This draft article analyzes and criticizes the New York court’s tort remedies in its nuisance decision, Boomer v. Atlantic Cement, and Calabresi and Melamed’s famous law-and-economics article, One View of the Cathedral. From the Remedies branch of Legal Realism, this draft finds both wanting because both subordinate the winning plaintiffs’ injunction remedy to money damages.
Both the Boomer decision and the Cathedral article undervalue public health and environmental protection. This mindset militates against robust and effective private-law remedies for defendants’ environmental torts.
In addition, the Cathedral article’s four-rule organization and vocabulary are confusing and misleading. In particular its Rule 1) over-emphasizes the effect of an injunction, which, if the defendant breaches, will usually lead to compensatory contempt and a money award that converts a so-called “property right” into a so-called “liability right.”
Behavioral economists’ studies and recent events have undermined and qualified many of the market-economics theories in the Cathedral article. This draft favors a flexible and pragmatic common-law technique instead of the law-and-economics analysis that favors awarding a nuisance-trespass plaintiff damages over an injunction. Moreover, the draft maintains that the economists’ presumption of nuisance-trespass parties’ post-injunction negotiation leading to an excessive coerced money settlement is overstated and should yield to more particularized and contextual analysis.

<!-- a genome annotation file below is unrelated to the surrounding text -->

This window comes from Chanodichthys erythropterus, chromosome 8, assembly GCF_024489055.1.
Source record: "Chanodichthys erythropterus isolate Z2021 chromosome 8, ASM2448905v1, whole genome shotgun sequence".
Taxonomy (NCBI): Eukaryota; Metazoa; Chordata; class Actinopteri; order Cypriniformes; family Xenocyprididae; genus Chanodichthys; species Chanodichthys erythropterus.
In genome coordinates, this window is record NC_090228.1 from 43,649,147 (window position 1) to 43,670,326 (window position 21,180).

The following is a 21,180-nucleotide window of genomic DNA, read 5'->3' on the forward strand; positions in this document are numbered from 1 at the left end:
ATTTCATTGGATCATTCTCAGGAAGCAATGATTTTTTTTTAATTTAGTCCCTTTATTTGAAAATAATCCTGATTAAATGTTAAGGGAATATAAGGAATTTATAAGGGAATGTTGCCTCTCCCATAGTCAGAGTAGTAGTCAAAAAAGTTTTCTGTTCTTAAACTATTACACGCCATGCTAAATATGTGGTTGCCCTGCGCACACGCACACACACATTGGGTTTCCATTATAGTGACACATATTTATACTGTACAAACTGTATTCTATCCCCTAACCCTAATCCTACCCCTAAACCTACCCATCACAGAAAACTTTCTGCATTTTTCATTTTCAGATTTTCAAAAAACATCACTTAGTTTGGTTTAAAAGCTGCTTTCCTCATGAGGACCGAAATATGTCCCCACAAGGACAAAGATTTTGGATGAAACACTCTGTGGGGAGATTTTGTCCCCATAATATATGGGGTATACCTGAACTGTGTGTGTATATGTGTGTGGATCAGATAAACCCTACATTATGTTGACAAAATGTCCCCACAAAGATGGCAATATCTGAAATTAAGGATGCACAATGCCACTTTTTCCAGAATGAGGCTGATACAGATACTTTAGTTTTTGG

This draft maintains that the Cathedral article’s four point array of remedies solutions is both too long and too short. Rule 3) is the liability decision that doesn't belong in a remedies analysis at all. Rule 4)’s plaintiff-pays solution destabilizes property rights and should be abandoned in private litigation. Rule 2)’s preference for damages over an injunction should be a rare remedy. Analysis of the trespass and nuisance injunction should study structural litigation’s injunctions and emphasize flexibility and equitable discretion, in short a broadened Rule 1). Other remedies, punitive damages and restitution, should also be considered as viable options.
Taking earlier Legal Realists cue, this article seeks to replace theory with a more functional approach. By arguing in this draft for more and more detailed injunctions, the author hopes for augmented environmental protection and private-law remedies against global warming and climate change.
On a personal note, I vividly remember reading Boomer v. Atlantic Cement as a high school student in 1970--fascinated at the time with market-based solutions to air and water pollution.